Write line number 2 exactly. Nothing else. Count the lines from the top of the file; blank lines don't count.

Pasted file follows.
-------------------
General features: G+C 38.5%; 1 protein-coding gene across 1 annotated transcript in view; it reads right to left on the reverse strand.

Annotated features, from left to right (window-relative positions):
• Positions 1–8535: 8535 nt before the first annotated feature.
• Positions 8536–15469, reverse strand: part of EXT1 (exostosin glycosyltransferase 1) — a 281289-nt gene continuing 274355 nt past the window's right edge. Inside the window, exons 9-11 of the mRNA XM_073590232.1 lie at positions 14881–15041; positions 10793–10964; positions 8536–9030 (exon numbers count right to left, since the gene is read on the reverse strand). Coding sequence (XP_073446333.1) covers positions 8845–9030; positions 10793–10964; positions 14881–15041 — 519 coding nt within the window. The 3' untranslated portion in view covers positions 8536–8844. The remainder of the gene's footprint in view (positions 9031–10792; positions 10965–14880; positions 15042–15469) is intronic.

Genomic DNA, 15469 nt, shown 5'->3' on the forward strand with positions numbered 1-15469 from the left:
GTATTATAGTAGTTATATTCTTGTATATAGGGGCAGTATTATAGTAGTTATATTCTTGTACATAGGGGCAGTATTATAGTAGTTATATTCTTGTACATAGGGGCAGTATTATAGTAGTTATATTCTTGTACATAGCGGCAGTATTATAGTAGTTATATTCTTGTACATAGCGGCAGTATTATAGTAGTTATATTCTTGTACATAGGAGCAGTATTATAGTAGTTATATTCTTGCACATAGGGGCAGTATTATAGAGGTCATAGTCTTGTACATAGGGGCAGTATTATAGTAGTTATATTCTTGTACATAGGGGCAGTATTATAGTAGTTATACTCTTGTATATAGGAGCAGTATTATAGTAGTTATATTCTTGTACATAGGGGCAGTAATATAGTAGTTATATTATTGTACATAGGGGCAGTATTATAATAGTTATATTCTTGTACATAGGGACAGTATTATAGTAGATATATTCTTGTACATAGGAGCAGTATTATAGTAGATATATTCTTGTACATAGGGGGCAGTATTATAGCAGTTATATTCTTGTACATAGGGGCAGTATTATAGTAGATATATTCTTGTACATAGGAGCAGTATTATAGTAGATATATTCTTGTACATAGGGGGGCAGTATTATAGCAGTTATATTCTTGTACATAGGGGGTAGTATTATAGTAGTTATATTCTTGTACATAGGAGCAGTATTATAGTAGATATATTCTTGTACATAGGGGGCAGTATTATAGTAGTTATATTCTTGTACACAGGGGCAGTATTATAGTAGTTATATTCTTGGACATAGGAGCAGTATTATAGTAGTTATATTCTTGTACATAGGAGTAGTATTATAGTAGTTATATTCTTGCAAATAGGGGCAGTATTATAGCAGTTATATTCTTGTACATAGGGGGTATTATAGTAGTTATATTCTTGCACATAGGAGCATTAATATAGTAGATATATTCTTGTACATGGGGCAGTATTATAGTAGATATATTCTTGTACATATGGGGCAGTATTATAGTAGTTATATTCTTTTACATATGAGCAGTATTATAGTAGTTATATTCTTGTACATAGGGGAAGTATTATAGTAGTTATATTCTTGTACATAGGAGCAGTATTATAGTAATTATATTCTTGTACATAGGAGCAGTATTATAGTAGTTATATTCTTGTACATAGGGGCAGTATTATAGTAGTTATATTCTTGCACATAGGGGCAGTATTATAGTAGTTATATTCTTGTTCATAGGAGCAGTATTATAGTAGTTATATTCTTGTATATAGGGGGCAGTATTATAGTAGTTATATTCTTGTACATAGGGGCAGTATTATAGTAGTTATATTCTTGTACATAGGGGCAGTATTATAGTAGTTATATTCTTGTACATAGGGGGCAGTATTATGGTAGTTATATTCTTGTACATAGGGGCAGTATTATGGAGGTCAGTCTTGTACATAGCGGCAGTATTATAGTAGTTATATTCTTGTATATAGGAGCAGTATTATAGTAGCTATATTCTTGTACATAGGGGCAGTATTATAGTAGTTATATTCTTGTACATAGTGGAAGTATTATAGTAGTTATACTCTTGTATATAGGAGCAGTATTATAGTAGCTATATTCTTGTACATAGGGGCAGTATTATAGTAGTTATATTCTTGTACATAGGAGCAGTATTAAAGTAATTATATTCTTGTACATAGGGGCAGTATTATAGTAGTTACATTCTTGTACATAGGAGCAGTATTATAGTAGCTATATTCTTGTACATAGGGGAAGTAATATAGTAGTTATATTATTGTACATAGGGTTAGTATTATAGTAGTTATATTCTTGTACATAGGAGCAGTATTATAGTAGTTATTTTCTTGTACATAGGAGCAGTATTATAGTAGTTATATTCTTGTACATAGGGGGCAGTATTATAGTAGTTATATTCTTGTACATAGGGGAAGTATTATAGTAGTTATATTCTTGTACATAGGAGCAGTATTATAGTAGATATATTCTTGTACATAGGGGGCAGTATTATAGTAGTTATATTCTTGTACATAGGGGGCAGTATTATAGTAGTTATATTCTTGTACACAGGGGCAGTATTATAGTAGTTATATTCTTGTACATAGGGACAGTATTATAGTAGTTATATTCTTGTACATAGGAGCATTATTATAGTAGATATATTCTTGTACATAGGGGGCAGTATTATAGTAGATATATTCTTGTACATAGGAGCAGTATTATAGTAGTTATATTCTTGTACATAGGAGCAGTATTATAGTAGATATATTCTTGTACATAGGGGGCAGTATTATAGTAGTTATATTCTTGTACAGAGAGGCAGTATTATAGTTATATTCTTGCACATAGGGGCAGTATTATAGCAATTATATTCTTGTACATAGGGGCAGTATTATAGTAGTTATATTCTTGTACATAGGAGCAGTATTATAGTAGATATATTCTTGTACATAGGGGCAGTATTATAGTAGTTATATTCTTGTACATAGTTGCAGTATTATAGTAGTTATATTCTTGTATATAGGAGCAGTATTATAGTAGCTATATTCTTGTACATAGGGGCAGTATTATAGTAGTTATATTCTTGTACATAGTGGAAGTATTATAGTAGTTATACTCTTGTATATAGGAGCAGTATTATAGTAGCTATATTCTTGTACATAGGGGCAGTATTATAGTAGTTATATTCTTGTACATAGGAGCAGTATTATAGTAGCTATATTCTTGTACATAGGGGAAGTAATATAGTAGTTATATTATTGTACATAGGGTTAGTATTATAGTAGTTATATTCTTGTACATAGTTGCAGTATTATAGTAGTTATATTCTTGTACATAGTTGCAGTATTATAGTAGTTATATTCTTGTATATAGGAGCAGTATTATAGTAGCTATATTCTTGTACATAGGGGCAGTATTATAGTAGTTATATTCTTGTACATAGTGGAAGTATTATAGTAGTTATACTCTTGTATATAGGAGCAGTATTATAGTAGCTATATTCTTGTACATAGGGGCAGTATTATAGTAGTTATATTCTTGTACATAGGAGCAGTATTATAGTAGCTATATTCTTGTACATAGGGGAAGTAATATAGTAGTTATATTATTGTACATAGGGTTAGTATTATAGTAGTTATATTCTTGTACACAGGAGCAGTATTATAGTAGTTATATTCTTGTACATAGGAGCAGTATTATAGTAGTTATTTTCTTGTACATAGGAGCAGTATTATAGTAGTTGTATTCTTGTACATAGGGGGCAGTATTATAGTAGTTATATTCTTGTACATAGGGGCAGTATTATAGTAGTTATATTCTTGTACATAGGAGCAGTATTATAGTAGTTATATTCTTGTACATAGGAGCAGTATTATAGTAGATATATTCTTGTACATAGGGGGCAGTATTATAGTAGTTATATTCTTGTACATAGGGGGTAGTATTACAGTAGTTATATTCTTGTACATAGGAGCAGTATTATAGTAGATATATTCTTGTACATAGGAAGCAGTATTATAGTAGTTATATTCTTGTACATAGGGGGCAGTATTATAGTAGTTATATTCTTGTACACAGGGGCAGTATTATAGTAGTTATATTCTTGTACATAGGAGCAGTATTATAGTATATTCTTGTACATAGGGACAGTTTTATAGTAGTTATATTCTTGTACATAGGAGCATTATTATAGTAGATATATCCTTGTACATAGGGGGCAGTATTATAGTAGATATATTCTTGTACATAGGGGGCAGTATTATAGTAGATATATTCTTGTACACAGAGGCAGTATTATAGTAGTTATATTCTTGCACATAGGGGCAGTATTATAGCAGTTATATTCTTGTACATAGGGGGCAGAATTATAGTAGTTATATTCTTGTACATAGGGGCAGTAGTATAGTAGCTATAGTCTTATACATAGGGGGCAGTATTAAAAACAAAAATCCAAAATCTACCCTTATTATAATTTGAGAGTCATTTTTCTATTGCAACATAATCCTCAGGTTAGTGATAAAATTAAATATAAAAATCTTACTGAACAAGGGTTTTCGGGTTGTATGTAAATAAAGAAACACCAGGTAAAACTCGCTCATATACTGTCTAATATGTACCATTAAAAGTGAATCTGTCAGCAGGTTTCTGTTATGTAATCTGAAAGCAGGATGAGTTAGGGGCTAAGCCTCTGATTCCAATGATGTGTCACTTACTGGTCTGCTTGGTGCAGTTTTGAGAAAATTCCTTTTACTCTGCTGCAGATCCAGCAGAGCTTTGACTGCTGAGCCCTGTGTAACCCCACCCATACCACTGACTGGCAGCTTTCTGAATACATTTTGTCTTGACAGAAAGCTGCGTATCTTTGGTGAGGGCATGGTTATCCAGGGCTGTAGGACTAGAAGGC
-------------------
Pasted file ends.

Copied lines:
Annotated features, from left to right (window-relative positions):